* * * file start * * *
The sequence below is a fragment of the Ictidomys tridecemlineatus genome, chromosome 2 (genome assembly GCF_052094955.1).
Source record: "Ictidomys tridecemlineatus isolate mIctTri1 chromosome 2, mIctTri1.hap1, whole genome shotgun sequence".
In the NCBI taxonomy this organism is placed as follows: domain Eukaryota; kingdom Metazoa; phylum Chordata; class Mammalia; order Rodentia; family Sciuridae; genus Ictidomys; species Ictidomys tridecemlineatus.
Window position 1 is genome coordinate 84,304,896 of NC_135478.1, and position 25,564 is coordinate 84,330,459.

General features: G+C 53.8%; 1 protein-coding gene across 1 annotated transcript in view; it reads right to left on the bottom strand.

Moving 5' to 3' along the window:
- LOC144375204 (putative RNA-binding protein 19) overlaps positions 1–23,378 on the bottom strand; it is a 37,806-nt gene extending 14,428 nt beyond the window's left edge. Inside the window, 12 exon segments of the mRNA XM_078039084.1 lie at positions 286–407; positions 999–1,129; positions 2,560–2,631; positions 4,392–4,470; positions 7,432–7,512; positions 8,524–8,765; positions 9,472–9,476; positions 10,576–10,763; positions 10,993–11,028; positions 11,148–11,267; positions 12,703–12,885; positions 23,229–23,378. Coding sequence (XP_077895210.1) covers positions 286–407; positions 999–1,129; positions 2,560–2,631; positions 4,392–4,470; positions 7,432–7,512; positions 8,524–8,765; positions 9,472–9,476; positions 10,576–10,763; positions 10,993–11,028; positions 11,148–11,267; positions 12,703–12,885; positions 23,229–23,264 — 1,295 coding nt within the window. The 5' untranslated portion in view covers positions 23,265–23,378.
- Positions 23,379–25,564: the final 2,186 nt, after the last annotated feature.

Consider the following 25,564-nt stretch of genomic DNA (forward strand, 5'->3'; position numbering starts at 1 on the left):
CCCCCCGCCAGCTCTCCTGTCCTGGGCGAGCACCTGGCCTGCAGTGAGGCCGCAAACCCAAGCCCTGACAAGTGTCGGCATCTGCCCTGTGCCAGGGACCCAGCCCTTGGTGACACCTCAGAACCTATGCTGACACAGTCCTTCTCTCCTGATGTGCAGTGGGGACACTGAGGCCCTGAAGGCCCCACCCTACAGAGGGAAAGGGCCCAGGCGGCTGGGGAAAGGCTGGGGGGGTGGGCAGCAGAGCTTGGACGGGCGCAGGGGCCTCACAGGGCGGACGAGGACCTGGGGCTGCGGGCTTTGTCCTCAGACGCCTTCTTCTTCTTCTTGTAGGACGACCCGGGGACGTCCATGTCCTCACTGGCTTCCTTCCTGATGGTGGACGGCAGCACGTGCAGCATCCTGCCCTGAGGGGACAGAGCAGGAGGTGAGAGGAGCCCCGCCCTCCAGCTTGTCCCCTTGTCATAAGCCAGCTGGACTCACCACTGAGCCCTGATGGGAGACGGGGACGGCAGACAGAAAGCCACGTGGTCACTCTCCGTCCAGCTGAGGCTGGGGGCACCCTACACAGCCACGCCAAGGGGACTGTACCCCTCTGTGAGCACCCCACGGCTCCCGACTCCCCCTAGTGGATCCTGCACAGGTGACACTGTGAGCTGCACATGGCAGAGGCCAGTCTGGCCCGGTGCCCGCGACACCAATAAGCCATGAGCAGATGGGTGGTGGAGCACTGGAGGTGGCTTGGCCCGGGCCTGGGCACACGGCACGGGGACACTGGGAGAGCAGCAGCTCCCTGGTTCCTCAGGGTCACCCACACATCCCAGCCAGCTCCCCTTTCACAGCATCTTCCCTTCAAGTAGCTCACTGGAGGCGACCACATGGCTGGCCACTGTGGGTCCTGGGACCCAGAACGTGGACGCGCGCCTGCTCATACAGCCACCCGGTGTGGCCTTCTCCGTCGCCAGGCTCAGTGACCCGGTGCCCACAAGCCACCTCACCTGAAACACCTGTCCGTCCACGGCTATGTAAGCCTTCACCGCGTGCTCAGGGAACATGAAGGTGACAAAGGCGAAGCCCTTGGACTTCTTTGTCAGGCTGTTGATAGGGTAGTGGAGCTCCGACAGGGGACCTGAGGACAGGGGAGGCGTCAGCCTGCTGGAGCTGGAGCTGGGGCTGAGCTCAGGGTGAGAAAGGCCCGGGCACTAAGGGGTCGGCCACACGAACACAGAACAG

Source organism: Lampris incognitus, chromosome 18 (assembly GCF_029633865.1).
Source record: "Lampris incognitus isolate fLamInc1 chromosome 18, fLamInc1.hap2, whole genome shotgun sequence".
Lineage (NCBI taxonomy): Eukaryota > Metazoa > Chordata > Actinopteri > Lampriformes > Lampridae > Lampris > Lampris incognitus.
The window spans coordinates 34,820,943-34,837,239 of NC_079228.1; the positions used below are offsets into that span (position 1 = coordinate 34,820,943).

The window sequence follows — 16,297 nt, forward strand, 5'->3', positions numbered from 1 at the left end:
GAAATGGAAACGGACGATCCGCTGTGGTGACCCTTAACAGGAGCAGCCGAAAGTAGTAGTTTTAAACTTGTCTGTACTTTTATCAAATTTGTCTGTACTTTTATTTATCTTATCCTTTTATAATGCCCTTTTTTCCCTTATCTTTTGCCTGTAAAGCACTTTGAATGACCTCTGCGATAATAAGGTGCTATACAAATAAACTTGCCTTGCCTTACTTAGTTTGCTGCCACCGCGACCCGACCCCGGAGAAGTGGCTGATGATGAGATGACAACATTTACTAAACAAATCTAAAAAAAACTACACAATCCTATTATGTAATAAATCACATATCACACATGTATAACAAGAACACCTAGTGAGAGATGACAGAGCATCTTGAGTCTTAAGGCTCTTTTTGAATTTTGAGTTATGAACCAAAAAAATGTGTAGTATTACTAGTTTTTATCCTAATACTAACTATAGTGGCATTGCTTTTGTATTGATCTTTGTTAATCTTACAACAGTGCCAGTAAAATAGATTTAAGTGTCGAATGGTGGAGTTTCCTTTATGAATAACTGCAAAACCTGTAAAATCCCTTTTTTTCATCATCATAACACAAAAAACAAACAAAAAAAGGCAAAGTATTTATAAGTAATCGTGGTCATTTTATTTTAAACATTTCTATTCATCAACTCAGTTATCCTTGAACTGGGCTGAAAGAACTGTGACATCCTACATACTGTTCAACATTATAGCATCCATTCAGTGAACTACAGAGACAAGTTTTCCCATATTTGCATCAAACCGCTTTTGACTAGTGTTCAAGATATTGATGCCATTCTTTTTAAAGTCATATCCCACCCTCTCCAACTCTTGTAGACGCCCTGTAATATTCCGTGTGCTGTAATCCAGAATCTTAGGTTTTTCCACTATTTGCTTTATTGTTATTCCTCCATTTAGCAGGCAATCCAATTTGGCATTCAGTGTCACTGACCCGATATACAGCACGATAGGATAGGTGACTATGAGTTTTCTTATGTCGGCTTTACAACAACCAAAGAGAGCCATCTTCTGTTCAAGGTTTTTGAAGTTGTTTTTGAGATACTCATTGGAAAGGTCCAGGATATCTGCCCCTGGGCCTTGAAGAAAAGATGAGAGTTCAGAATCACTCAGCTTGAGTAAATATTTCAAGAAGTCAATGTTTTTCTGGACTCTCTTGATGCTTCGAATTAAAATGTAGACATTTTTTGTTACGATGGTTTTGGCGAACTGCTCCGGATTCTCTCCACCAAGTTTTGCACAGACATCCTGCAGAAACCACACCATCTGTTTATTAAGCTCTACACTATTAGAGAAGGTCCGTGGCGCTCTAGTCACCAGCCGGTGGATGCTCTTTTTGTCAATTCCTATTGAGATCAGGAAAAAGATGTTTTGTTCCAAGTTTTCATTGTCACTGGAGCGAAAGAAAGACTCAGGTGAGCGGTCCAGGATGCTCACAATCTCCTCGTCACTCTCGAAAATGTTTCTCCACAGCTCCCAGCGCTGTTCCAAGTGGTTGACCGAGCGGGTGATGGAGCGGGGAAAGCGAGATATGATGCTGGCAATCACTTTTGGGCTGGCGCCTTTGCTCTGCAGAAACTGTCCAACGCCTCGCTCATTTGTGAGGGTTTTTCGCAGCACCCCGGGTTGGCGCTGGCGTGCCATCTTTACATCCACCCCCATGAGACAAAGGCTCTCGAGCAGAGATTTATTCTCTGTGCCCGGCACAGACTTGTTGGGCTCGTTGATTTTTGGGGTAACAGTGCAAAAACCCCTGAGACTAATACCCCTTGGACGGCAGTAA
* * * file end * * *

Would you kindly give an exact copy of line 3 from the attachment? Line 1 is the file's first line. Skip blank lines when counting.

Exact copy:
In the NCBI taxonomy this organism is placed as follows: domain Eukaryota; kingdom Metazoa; phylum Chordata; class Mammalia; order Rodentia; family Sciuridae; genus Ictidomys; species Ictidomys tridecemlineatus.